5. The Marketing, Sales and IT Teams Must Work Together
There is a very technical side to SEO and you will more than likely need to engage your IT team to execute these elements. For example, unless you have a web background, you will likely need IT’s help in technical areas such as setting up redirects and XML sitemap files. When it comes to content, your sales team can be a vital part of developing a strong list of keywords that their customers will search for (remember the importance of “how we search”). Working in a silo to complete these tasks simply doesn’t work. To make sure your content, keywords and technical aspects are working together, you must engage these different internal teams early and often.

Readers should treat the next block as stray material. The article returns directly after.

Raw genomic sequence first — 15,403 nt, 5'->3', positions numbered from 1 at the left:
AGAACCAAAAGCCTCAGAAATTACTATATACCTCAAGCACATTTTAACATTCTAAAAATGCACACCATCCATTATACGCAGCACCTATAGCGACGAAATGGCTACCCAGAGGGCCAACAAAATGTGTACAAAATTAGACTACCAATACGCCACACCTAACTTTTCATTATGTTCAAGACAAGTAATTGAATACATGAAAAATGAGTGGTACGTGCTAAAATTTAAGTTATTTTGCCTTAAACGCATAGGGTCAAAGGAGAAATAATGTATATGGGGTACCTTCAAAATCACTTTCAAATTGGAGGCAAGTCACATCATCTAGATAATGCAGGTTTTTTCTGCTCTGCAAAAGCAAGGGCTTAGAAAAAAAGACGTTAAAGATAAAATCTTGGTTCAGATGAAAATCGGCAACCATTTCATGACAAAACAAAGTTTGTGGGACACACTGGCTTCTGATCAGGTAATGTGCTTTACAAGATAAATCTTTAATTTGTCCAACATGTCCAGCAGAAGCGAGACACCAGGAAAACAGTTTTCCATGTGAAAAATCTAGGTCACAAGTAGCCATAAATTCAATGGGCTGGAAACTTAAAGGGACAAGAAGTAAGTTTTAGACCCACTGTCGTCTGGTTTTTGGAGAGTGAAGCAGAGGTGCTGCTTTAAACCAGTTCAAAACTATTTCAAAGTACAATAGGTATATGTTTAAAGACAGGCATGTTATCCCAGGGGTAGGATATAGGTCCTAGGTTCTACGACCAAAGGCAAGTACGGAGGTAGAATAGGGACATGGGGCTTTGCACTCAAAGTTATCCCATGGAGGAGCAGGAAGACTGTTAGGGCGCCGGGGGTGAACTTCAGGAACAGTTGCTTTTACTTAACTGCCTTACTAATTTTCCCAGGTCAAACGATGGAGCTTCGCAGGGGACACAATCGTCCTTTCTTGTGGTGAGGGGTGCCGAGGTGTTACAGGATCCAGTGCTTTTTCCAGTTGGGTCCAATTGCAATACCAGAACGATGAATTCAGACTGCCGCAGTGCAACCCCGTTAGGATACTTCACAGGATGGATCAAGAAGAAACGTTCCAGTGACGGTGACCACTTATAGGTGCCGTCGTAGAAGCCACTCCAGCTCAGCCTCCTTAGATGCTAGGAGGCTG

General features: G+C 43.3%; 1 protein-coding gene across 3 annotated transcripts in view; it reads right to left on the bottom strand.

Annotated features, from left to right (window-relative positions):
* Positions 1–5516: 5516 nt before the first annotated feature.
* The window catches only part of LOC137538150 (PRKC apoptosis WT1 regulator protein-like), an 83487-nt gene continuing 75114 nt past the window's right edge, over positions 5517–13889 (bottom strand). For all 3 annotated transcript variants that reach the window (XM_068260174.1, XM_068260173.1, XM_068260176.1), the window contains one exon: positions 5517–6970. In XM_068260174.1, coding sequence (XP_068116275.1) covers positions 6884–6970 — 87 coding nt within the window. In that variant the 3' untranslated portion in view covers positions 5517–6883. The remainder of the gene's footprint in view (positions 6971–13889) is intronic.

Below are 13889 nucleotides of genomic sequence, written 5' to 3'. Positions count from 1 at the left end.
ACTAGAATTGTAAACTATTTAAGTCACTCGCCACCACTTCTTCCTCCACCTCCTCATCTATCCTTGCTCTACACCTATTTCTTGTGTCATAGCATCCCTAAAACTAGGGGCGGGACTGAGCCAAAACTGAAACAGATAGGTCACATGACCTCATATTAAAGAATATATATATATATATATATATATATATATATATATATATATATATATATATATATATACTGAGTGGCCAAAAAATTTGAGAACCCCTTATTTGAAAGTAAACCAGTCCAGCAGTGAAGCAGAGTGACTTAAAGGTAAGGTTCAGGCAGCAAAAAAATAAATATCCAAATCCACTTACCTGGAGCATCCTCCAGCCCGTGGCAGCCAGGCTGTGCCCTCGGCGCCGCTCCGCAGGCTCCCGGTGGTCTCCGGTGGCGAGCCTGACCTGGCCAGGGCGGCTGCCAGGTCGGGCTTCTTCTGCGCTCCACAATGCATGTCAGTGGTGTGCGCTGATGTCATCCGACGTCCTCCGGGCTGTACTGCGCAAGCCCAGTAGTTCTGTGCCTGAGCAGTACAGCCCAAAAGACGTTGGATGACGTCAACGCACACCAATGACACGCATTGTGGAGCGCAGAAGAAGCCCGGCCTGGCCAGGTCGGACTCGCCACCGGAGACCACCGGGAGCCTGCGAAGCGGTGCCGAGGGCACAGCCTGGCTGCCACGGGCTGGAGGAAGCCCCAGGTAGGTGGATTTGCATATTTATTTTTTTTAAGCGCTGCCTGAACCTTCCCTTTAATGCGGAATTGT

The bottom line: SEO is a team effort. It takes research and communication between the marketing, sales and IT teams to come up with a strong list of keywords, research the proper search queries and ensure that everything is technically sound. The more often (and sooner) you bring in these teams, the stronger your SEO will be.